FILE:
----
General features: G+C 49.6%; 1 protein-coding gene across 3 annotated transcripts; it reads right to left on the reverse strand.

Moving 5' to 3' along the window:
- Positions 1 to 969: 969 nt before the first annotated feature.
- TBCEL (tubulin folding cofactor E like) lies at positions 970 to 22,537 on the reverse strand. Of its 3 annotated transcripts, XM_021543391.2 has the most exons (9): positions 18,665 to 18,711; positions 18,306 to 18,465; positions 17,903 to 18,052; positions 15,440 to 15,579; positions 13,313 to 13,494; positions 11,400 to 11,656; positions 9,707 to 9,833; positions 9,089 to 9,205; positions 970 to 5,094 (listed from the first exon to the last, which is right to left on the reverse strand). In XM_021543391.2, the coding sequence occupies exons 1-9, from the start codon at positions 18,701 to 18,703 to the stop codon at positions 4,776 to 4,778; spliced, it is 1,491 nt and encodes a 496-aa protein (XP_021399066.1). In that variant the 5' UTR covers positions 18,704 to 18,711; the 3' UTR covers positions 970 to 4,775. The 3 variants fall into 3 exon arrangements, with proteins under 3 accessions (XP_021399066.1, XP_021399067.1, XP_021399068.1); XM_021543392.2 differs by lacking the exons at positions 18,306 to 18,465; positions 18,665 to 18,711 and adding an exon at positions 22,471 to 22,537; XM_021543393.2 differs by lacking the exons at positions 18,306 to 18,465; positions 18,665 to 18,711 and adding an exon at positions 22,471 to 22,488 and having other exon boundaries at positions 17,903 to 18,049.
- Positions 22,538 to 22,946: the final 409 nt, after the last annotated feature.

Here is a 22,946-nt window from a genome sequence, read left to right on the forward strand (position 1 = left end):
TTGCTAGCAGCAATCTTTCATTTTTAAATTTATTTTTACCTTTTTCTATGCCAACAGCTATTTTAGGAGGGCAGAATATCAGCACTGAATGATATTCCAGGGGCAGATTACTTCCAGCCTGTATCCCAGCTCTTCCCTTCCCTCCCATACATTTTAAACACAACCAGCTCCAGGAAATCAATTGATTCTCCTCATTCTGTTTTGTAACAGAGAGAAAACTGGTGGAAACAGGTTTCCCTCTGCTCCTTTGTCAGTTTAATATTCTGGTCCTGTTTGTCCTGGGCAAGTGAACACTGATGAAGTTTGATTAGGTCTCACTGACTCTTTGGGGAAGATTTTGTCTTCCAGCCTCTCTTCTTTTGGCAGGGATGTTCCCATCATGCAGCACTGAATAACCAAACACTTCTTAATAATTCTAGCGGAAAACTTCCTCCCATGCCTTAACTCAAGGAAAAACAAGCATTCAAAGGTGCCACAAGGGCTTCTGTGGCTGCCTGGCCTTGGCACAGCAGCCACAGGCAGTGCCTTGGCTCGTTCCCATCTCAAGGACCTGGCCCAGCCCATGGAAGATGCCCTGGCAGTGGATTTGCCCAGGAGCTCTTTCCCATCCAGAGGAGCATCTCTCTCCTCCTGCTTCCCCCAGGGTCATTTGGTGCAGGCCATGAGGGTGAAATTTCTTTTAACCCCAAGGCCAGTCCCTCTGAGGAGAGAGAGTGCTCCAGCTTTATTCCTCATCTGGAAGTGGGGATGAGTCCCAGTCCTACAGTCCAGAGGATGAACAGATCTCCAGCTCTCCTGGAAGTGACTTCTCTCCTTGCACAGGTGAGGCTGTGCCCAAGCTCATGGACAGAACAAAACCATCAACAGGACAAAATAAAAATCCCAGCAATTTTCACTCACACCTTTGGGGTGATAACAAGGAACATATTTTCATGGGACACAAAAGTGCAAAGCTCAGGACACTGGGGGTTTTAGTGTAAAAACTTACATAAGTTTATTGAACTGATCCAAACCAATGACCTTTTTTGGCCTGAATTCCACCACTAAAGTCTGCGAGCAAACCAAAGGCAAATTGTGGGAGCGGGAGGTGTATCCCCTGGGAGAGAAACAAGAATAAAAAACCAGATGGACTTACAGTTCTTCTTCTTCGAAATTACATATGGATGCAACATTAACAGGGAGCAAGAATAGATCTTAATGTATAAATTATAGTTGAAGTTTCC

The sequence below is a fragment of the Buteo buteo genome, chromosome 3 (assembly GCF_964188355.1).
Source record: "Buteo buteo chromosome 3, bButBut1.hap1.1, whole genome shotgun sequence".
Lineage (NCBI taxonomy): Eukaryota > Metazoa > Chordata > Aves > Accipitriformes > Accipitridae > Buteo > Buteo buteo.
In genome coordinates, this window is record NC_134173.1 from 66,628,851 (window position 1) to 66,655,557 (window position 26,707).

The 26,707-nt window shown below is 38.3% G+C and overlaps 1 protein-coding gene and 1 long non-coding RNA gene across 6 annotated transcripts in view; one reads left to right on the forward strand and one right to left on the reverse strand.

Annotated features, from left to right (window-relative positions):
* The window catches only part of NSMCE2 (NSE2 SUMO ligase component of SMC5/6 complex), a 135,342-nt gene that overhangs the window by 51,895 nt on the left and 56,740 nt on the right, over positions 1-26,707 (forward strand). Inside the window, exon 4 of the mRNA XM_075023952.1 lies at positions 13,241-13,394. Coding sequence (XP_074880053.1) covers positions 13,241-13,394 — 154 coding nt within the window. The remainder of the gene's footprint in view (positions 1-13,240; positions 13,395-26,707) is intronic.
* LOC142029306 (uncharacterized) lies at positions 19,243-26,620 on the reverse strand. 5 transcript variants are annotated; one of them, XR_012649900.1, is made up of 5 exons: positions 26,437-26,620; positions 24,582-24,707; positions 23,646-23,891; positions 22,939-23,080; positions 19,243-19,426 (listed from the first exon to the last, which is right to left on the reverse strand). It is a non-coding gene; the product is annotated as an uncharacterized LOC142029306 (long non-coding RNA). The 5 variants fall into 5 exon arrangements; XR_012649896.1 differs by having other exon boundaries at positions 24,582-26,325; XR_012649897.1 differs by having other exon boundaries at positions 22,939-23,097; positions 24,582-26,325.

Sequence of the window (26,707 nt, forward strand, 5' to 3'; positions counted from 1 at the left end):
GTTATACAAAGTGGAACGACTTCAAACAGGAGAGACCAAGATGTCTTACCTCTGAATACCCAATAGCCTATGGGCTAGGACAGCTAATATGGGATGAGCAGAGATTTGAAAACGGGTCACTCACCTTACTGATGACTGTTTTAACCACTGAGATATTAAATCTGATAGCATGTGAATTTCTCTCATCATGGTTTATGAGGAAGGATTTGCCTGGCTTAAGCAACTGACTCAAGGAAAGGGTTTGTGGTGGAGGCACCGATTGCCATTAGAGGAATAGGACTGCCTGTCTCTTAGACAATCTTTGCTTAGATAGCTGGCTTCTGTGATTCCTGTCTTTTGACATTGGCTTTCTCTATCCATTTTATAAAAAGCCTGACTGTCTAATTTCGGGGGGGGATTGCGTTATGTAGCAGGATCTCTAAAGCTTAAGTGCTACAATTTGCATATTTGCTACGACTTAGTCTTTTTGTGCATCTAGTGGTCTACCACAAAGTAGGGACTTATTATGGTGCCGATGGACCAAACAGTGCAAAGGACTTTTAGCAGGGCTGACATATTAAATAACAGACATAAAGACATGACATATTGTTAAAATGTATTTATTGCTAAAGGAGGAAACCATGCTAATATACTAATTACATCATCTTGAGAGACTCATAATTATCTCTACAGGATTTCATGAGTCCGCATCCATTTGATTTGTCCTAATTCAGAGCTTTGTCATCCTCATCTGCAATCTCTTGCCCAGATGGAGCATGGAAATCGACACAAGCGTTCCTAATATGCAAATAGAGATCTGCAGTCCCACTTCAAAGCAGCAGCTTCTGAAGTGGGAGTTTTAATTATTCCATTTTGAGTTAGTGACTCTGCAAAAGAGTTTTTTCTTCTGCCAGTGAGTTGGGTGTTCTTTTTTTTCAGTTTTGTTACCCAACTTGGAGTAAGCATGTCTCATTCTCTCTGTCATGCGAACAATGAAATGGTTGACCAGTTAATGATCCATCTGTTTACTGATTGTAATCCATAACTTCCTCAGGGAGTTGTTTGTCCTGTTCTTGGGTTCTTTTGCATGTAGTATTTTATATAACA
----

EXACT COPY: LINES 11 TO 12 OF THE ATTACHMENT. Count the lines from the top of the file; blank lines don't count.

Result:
In genome coordinates, this window is record NC_134173.1 from 66,628,851 (window position 1) to 66,655,557 (window position 26,707).

The 26,707-nt window shown below is 38.3% G+C and overlaps 1 protein-coding gene and 1 long non-coding RNA gene across 6 annotated transcripts in view; one reads left to right on the forward strand and one right to left on the reverse strand.